It is known that operator splitting methods based on forward–backward splitting, Douglas–Rachford splitting, and Davis–Yin splitting decompose difficult optimization problems into simpler subproblems under proper convexity and smoothness assumptions. In this paper, we identify an envelope (an objective function), whose gradient descent iteration under a variable metric coincides with Davis–Yin splitting iteration. This result generalizes the Moreau envelope for proximal-point iteration and the envelopes for forward–backward splitting and Douglas–Rachford splitting iterations identified by Patrinos, Stella, and Themelis. Based on the new envelope and the stable–center manifold theorem, we further show that, when forward–backward splitting or Douglas–Rachford splitting iterations start from random points, they avoid all strict saddle points with probability one. This result extends the similar results by Lee et al. from gradient descent to splitting methods.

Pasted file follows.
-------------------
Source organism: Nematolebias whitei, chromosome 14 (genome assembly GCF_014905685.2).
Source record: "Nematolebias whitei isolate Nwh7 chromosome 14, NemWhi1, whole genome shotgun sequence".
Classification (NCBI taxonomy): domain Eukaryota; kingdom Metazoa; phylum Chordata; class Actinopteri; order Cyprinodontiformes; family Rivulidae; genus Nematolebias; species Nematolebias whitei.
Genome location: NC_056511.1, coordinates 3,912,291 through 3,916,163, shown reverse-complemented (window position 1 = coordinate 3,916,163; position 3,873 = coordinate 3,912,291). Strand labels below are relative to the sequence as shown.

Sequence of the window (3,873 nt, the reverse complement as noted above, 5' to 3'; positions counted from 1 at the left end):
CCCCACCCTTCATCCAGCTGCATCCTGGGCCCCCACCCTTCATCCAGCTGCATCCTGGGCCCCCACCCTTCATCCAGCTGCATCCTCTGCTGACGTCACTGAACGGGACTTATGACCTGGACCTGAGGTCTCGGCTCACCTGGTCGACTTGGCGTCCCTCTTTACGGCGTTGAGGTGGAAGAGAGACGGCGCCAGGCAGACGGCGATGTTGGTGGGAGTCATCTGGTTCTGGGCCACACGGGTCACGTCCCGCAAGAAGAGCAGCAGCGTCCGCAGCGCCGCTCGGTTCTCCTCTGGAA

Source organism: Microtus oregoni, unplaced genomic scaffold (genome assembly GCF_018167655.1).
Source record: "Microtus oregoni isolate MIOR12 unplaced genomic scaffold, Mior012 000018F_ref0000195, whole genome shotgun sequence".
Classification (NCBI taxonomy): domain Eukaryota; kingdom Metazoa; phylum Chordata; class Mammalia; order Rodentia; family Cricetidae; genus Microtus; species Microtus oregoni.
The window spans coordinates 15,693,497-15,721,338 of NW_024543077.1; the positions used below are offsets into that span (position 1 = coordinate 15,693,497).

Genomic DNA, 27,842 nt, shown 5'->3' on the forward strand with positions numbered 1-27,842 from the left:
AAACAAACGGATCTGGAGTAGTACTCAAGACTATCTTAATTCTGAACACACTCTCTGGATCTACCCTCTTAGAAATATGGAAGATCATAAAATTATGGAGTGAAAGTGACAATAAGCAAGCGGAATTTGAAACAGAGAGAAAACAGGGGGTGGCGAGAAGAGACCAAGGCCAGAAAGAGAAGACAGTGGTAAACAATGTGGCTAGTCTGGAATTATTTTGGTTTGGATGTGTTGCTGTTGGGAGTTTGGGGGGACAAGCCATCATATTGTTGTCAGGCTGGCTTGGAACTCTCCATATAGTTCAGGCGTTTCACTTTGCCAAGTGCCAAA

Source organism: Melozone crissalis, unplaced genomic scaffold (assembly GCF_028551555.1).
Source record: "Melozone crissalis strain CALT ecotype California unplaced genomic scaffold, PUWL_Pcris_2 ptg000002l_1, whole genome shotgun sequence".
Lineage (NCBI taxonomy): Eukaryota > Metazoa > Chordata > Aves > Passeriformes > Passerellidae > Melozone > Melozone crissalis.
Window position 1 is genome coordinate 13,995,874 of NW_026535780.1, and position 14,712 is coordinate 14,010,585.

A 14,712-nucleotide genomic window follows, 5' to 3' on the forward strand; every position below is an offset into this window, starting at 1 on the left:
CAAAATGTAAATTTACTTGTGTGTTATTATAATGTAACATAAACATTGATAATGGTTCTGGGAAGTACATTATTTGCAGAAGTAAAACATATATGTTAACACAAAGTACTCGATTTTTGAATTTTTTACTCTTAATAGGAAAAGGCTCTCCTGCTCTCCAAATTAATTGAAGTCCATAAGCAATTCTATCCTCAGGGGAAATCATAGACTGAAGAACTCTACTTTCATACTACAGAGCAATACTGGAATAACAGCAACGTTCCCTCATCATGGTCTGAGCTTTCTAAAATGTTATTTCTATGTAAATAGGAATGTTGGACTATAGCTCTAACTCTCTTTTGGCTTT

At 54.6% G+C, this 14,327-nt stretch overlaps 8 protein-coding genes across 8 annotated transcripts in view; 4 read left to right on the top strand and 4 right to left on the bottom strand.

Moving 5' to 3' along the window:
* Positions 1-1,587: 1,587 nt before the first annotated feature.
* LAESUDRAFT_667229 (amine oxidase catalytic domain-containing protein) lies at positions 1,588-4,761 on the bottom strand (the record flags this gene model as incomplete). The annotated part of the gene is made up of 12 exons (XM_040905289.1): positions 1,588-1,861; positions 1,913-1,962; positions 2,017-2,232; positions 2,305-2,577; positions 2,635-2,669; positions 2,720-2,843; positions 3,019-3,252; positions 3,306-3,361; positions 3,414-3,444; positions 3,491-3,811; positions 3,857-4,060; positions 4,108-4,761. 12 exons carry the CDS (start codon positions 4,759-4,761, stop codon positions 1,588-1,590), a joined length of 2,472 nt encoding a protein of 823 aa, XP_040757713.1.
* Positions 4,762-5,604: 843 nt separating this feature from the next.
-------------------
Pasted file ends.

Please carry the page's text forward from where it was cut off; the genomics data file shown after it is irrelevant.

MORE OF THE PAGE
In this paper, we present a method for identifying infeasible, unbounded, and pathological conic programs based on Douglas–Rachford splitting. When an optimization program is infeasible, unbounded, or pathological, the iterates of Douglas–Rachford splitting diverge. Somewhat surprisingly, such divergent iterates still provide useful information, which our method uses for identification. In addition, for strongly infeasible problems the method produces a separating hyperplane and informs the user on how to minimally modify the given problem to achieve strong feasibility. As a first-order method, the proposed algorithm relies on simple subroutines, and therefore is simple to implement and has low per-iteration cost.